How often do you use your car? Do you know that on average cars in Europe are parked around 92% of the time and in the remaining 8% only 1.5 of its 5 seats are occupied? How much food do you throw out every day? Do you know that more than one third of the food is wasted along the value chain? Are you aware that most of European offices are used less than half of the time, even during working hours? The annual costs of these inefficiencies are enormous - around 7.2 trillion Euro for the three sectors concerned, namely mobility, food and housing.
In June 2015, a report entitled “Growth Within: A Circular Economy Vision for a Competitive Europe” was released by the Ellen MacArthur Foundation, the McKinsey Center for Business and Environment and SUN (Stiftungsfonds für Umweltökonomie und Nachhaltigkeit), which looks into these three sectors. The main message of the report relates to the economic, environmental and employment gains which can be achieved by moving towards a circular economy. The report concludes that in order to make a transition to a circular economy in Europe, rapid technological development and adoption is needed but would be insufficient. Rather, the authors urge for a shift in perceptions, which maximises the value of products and materials, as well as moving towards a more systemic approach in using resources. The study compares the future state of the European economy which can be reached following the current development path and a future scenario in which the economy grows abiding to the principles of the circular economy.
The study demonstrates that moving towards a circular economy would allow Europe to improve its resource productivity with up to 3% on an annual basis, decrease CO2 emissions with 48% by 2030 and 83% by 2050, and reduce primary material consumption with up to 32% by 2030 and 53% by 2050. The improved resource productivity could generate benefits of 1.8 trillion Euro and an increase in GDP of 7 percentage points relative to the current development path scenario. The study also highlights the positive employment effects a circular economy could have due to the increased spending allowed by the efficiency-generated lower prices.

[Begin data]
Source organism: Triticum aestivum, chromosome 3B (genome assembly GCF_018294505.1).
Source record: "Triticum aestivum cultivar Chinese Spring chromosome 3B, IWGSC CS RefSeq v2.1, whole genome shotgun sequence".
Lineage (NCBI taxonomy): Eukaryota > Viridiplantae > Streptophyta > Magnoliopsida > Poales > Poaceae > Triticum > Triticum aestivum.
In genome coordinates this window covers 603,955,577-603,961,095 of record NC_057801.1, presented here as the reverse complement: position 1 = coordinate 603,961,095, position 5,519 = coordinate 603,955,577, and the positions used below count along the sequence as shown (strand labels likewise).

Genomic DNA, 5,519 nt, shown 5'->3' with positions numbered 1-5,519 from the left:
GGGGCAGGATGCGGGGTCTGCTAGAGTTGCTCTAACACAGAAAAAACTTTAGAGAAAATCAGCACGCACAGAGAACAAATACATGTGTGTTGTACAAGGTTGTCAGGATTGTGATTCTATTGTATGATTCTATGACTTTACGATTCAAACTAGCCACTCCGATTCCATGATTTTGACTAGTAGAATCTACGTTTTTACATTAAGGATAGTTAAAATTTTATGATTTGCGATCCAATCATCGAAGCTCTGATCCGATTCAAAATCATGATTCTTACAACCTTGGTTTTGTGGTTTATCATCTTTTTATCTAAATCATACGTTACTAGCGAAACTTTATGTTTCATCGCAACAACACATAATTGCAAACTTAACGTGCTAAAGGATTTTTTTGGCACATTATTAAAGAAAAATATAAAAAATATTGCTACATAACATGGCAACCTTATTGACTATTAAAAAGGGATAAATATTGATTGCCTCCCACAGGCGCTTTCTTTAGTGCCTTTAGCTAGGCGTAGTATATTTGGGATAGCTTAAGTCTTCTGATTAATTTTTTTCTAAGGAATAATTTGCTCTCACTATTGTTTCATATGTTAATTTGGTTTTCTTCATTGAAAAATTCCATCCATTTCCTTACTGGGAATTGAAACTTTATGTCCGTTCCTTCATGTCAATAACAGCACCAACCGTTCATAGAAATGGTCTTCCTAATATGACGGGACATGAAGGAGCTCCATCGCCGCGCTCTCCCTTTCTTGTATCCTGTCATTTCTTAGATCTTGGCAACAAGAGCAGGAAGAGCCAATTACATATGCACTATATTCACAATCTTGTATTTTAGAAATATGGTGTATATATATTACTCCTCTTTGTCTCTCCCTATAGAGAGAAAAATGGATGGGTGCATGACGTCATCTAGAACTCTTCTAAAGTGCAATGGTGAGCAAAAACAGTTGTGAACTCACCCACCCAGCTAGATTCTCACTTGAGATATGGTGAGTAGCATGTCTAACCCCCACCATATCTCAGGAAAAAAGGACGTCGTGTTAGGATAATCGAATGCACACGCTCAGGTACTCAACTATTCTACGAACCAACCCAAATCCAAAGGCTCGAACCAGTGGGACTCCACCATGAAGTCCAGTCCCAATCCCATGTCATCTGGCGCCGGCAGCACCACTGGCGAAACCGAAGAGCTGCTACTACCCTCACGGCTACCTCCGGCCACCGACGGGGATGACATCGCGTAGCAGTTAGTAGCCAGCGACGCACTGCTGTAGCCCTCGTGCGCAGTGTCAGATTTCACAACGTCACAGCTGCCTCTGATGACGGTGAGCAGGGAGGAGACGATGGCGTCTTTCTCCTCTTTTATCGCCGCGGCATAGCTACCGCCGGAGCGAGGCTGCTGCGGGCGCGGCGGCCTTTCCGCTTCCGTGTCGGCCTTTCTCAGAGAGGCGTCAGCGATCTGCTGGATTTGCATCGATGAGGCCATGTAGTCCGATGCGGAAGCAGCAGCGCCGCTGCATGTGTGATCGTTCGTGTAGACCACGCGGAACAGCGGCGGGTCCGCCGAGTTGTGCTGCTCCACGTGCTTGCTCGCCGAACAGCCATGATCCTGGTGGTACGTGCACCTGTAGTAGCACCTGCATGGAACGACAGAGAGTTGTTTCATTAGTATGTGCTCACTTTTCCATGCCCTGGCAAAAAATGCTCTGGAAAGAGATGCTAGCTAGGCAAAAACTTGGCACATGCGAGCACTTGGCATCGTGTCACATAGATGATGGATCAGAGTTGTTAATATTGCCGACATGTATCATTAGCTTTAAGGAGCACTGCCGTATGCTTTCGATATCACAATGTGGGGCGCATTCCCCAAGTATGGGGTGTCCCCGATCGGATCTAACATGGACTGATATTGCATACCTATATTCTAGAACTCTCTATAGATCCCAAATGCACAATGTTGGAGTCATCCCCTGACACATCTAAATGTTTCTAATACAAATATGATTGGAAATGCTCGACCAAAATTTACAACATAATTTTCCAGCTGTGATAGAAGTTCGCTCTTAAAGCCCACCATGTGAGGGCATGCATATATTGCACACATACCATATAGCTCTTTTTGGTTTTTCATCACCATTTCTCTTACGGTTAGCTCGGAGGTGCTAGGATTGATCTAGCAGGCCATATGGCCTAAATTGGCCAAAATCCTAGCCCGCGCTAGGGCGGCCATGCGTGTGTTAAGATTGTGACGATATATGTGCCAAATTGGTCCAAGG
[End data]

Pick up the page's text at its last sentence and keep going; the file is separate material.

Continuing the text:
To achieve these gains, however, stimulating technological progress would not be sufficient. The efficiency gains brought by disruptive technologies and business models would reduce the amounts of resources used and eventually lower the prices of products in these sectors. Yet, considering the elasticity of demand in the three sectors concerned, rebound effects are expected to constrain the achieved gains (in other words lower prices lead to increased use of individualised transport and floor space). The increased use of individualised transport and floor space would eventually require more resources, offsetting the gains achieved due to improved resource efficiency. The other major issue discussed in the report concerns the risk that public interventions may fail to steer future outcomes at a system level in a way allowing new technologies to be effectively integrated in urban planning, mobility systems and food systems.
In order to deal with these issues, the report argues for the need to promote growth within, in other words, growth which maximises the value extracted from the existing stock of products and materials. The principles on which the concept of ‘growth within’ rests are the following: